Str­gooin­ngg L

She doesn’t shy away from con­fronting sex­ism. She doesn’t shy away from fac­ing race is­sues in Hol­ly­wood. In fact, Zoe Sal­dana doesn’t shy away. Full stop. “Part of grow­ing up for me has been re­al­is­ing that be­ing the only fe­male in a cast is no longer the

Glamour (South Africa) - - Glamour Goddess -

ook­ing at the gor­geous 38-year-old Star Trek lead drink­ing pink cham­pagne to cel­e­brate wrap­ping up a shoot with Patrick De­marche­lier, you can’t help but won­der how Zoe Sal­dana, a girl from Queens who got shipped off to the Do­mini­can Re­pub­lic at nine years old when her father died sud­denly and her mother needed to fo­cus on sup­port­ing her fam­ily, ended up here.

Well, first of all, you get the feel­ing that things don’t ‘hap­pen’ to Zoe Sal­dana. She wills them into ex­is­tence with the same de­ter­mi­na­tion that pro­pelled her from her break­out role as a mouthy bal­let stu­dent in the 2000 movie Cen­ter Stage straight through to her im­pres­sive cur­rent po­si­tion of star­ring in three block­buster movie fran­chises that have al­ready grossed a cu­mu­la­tive R59 bil­lion world­wide. But enough about her hugely suc­cess­ful ca­reer. Zoe wants to talk about her tod­dlers, her iden­ti­cal twin boys Cy and Bowie, who are al­most two.

You know that friend who couldn’t stop talk­ing about her ba­bies as soon as she re­pro­duced? Zoe is the Hol­ly­wood ver­sion of her. “My hus­band and I went to sup­per with friends, and all I did was talk about the boys. I re­mem­ber ask­ing Marco, ‘Am I talk­ing too much about the boys?’ and he says, ‘A lee­tle bit’ – in that ac­cent.” (Her Ital­ian hus­band, a sexy pro soc­cer player turned artist, took Zoe’s name when they got mar­ried in 2013.)

The fact is, Zoe makes hav­ing small kids look good, and she’s thrown her­self into par­ent­ing with all the gusto she brings to ev­ery­thing – act­ing, bal­let, stunt train­ing, mar­tial arts. “When I heard we were hav­ing boys, I wanted to make sure to give them the space they need. I’m a lit­tle… in­tense,” she ad­mits.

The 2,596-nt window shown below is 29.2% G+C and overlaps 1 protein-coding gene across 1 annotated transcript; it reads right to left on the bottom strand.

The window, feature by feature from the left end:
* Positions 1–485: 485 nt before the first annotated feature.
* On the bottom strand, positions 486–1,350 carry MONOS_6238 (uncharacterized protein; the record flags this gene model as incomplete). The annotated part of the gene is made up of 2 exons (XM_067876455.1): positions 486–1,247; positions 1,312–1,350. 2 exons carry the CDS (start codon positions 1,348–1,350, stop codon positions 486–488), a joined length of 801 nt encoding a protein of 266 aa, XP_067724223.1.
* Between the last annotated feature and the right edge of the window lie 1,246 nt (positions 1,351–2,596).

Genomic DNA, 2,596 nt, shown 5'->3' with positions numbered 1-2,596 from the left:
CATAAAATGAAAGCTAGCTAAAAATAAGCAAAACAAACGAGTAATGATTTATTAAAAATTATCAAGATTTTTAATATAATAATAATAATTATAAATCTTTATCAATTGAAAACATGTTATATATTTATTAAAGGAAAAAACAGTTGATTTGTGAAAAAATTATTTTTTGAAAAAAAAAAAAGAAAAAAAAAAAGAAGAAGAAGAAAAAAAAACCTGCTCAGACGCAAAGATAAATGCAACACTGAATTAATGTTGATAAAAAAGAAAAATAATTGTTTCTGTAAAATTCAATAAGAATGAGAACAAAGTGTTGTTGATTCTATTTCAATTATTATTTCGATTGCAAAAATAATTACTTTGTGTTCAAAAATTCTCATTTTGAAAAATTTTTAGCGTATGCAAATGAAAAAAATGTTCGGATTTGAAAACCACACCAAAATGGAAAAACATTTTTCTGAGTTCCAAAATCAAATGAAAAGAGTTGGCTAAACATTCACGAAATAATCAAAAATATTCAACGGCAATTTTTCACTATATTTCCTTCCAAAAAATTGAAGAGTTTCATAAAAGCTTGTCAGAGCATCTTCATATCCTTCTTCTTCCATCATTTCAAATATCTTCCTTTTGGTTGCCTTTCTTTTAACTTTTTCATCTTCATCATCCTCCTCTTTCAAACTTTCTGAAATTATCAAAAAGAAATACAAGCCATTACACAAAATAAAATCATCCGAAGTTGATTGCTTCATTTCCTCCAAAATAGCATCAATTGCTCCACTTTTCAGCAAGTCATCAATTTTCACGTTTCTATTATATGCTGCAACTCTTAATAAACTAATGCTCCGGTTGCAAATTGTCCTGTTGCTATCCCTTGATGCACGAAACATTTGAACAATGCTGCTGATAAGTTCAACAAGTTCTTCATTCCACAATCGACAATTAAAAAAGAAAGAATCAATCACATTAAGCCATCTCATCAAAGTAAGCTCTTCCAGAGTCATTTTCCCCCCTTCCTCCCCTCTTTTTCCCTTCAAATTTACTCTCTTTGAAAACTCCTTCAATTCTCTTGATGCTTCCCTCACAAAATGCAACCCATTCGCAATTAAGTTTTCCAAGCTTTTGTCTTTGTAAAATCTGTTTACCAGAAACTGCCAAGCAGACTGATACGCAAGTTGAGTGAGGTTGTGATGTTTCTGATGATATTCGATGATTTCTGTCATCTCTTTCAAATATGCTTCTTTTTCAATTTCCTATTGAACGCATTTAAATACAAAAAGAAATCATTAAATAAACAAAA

Her twins were born two months early by emer­gency C-sec­tion af­ter Zoe’s health started fail­ing, a har­row­ing sur­prise that height­ened the in­ten­sity. “The boys came at 32 weeks. When they were three or four months old, one morn­ing I woke up with this flood of emo­tions. Marco had them too, and we were able to say to each other, ‘Did we come close to it all chang­ing for­ever?’ We al­lowed our­selves to have a mo­ment of ‘poor us’. And that was it. Then one of the boys cried, and it was ‘Got to go!’”

For Zoe, “got to go” also ap­plied to work. But the stu­dio be­hind one of her films ini­tially turned down her re­quest that it cover the ex­tra child­care she re­quired in or­der to put in 15-hour days on set. Perks that male stars typ­i­cally get – pri­vate-jet ser­vice and tricked-out trail­ers – were one thing; babysit­ting, ap­par­ently, was an­other. “The tone changed in ne­go­ti­a­tions. I was start­ing to feel I was… dif­fi­cult,” she re­calls. While her re­quest was ul­ti­mately granted, she’s still both­ered by “the fact that there are women work­ing in these stu­dios – and that they’re the ones [en­forc­ing] these man-made rules. When are we go­ing to learn to stick to­gether?”

The quest for fe­male sol­i­dar­ity is a theme in Zoe’s life. “I come from a fam­ily of tough women,” she says of liv­ing with her sis­ters Mariel and Cisely. “Not in a bad way, just re­silient, strong, de­ter­mined and opin­ion­ated.” She adds, “Part of grow­ing up for me has been re­al­is­ing that be­ing the only fe­male in a cast is no longer the coolest thing. It’s lonely,” Zoe says. “I used to love it be­cause I thought, ‘I got in! I’m a cool girl!’ But while all the guys were flex­ing and talk­ing about mo­tor­bikes, I was wish­ing that I had women around.”

Her wish came true when she got preg­nant. “We were all reach­ing out to one an­other,” she says of her act­ing peers. “I got an email from Jes­sica Alba – who I only know from con­ver­sa­tions in the bath­room at events – say­ing, ‘Hey, con­grat­u­la­tions. This is my to-do list of how I did things. Maybe there’s

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